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Big Data, Small Data, & Trickle Down Metrics© for Small to Mid-size Businesses

Posted by Jeff Bruno, CEO on Jun 24, 2020 4:56:18 PM


Big Data vs. Small Data and trickle down metrics©

The term Big Data has been coined by many economists as having transformative powers for many large corporations. Amazon, Facebook and Google have been able to transform and even merge industries by compiling, analyzing, and utilizing big data. The outcomes can be seen in the form of intermarket acquisitions, hyper-targeted advertising, and integrated product launches.

Jeff Bruno, Trilogy Alliance Partner and CEO of Your Outsourced CFO, agrees that all small and mid-size businesses today are extremely sensitive to the big and small data we monitor and how the correct metric analysis is critical. Today’s companies MUST use big data and small data to analyze trends to stay competitive and manage growth effectively.

Big Data vs. Small Data for Business Intelligence

The analysis of big datasets can be an incredible tool for large companies with multi-billion-dollar market capitalizations, but what about those small-to-medium-sized-businesses (SMBs)? How can this market size benefit from the same data focused trends? 

Big Data steals the spotlight these days, but SMB owners can still ride the data wave by utilizing Small Data, identifying what Trickle Down Metrics© drive their business, and using them both to help achieve short and long term goals.


The Difference Between Small Data and Big Data

Big Data is defined by the volume, variety, and velocity of the data being collected.

  • Volume is quantities larger than 1 Terabyte (TB) of data.
  • Variety is indicative of the types of data being collected and the methods of collection, before piecing the raw data back together in different combinations and permutations to allow for analysis.
  • Velocity is characterized as being real-time data that often requires real-time response and heavy management.

The ultimate goal of Big Data is to create complex, algorithmic, and intelligently predictive insights and is most often personified by Artificial Intelligence (AI).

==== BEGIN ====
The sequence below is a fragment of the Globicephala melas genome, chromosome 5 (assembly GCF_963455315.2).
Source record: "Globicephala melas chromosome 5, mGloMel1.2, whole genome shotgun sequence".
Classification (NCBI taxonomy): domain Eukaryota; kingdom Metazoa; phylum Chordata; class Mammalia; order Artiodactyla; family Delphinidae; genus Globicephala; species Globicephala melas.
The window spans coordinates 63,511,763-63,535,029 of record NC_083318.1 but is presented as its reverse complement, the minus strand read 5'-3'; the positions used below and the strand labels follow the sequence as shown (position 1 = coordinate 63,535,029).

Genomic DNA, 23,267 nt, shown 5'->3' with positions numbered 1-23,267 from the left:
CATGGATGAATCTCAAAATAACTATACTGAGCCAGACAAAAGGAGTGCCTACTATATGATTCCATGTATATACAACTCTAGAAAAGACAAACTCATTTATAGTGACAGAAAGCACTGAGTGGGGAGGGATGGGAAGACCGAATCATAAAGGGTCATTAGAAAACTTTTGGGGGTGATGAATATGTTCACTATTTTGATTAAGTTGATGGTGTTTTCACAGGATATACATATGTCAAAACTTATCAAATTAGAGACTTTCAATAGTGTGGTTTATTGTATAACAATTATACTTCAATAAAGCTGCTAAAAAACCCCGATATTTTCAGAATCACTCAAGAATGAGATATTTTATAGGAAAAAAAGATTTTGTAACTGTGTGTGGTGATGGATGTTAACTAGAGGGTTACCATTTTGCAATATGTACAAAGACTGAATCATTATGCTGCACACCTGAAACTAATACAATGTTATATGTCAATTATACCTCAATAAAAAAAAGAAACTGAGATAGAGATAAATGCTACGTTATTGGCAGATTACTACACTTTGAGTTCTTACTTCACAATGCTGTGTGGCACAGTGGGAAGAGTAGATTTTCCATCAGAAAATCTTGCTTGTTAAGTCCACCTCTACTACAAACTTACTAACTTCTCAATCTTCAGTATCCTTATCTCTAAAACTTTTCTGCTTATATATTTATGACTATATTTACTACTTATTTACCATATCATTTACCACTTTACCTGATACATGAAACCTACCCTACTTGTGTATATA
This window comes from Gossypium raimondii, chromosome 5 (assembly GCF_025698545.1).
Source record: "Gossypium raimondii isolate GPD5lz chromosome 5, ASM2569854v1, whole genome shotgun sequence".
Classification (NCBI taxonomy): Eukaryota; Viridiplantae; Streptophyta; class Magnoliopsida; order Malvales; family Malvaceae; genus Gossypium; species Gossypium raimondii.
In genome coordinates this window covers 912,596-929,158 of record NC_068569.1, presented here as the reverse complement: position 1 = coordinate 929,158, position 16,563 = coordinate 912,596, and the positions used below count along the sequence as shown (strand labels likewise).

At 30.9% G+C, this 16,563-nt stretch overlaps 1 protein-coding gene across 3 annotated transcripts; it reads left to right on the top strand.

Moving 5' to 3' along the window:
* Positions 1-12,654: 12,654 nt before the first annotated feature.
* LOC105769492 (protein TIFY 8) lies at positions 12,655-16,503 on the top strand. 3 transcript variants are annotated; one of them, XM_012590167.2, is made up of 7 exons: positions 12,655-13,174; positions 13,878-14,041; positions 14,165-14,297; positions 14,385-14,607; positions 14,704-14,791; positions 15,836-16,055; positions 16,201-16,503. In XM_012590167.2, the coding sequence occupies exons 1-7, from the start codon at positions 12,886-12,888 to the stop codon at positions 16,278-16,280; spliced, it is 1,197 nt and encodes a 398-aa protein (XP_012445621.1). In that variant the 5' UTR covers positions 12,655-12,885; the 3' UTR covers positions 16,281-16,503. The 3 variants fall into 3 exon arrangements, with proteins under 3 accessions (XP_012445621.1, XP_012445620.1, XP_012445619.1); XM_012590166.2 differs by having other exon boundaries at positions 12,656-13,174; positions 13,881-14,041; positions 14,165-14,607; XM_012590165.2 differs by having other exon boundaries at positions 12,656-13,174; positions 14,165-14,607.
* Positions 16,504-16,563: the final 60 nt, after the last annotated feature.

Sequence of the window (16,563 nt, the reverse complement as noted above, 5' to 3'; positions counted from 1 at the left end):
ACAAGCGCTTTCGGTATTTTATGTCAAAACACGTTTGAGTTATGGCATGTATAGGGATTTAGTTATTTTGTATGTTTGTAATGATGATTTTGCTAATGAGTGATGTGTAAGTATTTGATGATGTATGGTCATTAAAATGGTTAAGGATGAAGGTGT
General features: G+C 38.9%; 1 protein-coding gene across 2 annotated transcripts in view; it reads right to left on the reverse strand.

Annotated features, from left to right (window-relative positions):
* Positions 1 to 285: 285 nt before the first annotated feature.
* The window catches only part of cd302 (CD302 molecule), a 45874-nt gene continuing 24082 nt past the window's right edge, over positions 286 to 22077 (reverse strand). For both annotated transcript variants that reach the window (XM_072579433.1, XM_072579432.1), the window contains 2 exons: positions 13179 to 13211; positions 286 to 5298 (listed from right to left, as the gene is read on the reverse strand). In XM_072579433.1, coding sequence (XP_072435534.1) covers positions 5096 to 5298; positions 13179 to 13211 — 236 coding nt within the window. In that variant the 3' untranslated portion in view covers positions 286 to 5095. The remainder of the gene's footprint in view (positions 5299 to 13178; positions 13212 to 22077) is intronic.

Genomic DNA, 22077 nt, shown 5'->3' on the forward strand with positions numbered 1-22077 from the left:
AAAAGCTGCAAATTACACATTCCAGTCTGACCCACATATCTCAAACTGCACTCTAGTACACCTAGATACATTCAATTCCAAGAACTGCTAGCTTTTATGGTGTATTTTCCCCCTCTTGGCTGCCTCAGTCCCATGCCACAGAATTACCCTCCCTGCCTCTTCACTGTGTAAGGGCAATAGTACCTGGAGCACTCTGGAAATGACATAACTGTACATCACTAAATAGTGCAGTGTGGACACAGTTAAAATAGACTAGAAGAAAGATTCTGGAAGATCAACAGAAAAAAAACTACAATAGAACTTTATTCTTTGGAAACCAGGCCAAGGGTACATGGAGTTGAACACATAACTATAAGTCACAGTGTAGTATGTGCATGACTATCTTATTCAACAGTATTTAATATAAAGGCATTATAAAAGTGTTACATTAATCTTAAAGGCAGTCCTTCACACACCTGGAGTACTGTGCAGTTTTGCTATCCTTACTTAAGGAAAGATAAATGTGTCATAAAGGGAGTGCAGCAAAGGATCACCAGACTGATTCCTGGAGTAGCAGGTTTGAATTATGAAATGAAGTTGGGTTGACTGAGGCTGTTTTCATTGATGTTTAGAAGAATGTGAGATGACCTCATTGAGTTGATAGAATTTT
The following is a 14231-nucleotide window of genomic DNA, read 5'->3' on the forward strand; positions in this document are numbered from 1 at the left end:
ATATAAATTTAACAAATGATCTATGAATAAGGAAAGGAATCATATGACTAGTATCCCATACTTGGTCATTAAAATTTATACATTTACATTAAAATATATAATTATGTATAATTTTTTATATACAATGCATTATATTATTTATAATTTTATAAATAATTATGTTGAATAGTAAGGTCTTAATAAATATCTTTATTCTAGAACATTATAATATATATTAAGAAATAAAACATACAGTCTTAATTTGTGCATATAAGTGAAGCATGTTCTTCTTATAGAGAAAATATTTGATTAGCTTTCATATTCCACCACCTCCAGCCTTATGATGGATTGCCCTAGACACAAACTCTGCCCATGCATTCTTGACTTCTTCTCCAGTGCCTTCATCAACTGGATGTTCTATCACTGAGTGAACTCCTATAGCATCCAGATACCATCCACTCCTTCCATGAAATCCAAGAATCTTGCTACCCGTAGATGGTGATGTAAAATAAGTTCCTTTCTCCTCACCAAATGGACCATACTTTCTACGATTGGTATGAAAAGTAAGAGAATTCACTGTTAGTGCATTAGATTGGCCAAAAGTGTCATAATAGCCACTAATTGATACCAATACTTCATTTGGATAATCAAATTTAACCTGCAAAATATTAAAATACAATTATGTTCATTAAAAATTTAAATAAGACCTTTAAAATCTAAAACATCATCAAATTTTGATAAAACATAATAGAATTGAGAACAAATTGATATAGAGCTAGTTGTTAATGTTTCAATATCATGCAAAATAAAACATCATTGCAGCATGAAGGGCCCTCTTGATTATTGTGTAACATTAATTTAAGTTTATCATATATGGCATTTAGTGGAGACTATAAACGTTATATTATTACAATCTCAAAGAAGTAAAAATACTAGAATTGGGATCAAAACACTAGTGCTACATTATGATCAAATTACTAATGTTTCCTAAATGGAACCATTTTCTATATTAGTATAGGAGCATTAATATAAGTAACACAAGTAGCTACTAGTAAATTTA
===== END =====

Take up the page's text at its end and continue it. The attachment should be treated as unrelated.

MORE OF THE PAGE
Small Data is defined as well along the same lines.

  • Volume = quantities less than 1 Terabyte (TB) of data, Variety is significantly less and Velocity is still near-real time, but the need for immediate response and management is much less critical.

The ultimate goal of small data is to create an ongoing analysis that provides business intelligence to drive operations towards the end goal of the CEO or owner or their “Why”.

The outcomes of Big Data and Small Data are to provide impactful insights, however at very different scales (corporations vs. SMBs). The key for an SMB owner is to be able to clearly identify what Trickle Down Metrics© are the most critical drivers for their business and to focus their limited resources on monitoring the right metrics for the right outcomes.

How Small to Mid-size Businesses can use small data and Trickle Down Metrics©

The Trickle Down Metrics© of a company are the metrics that permeate throughout all aspects of an SMB and which drive the company towards the ultimate goals of the CEO and/or organization.

The CEO or Organizational goals can vary wildly while discovering their Trickle Down Metrics©:

  • A Veteran non-profit might have an overriding goal to service as many homeless veterans as possible in a specific region.  This could drive hiring, expense management, program alignment and planning for donation drives.
  • A Tech-Services company might have a product that brings cost advantages to the consumer resulting in eroding market share from the larger competitors.  This might involve a market penetration metric at all costs to hit scale and profitability.

Bottom line, this will always be an iterative process to determine and manage:


How to determine your company’s Trickle Down Metrics:

1) Target the Trickle Down Metrics© derived from the WHY

2) Identify Supporting Down Stream Metrics,

3) Collect Data,

4) Monitor Outcomes,

5) Take Action,

6) Repeat,

7) Grow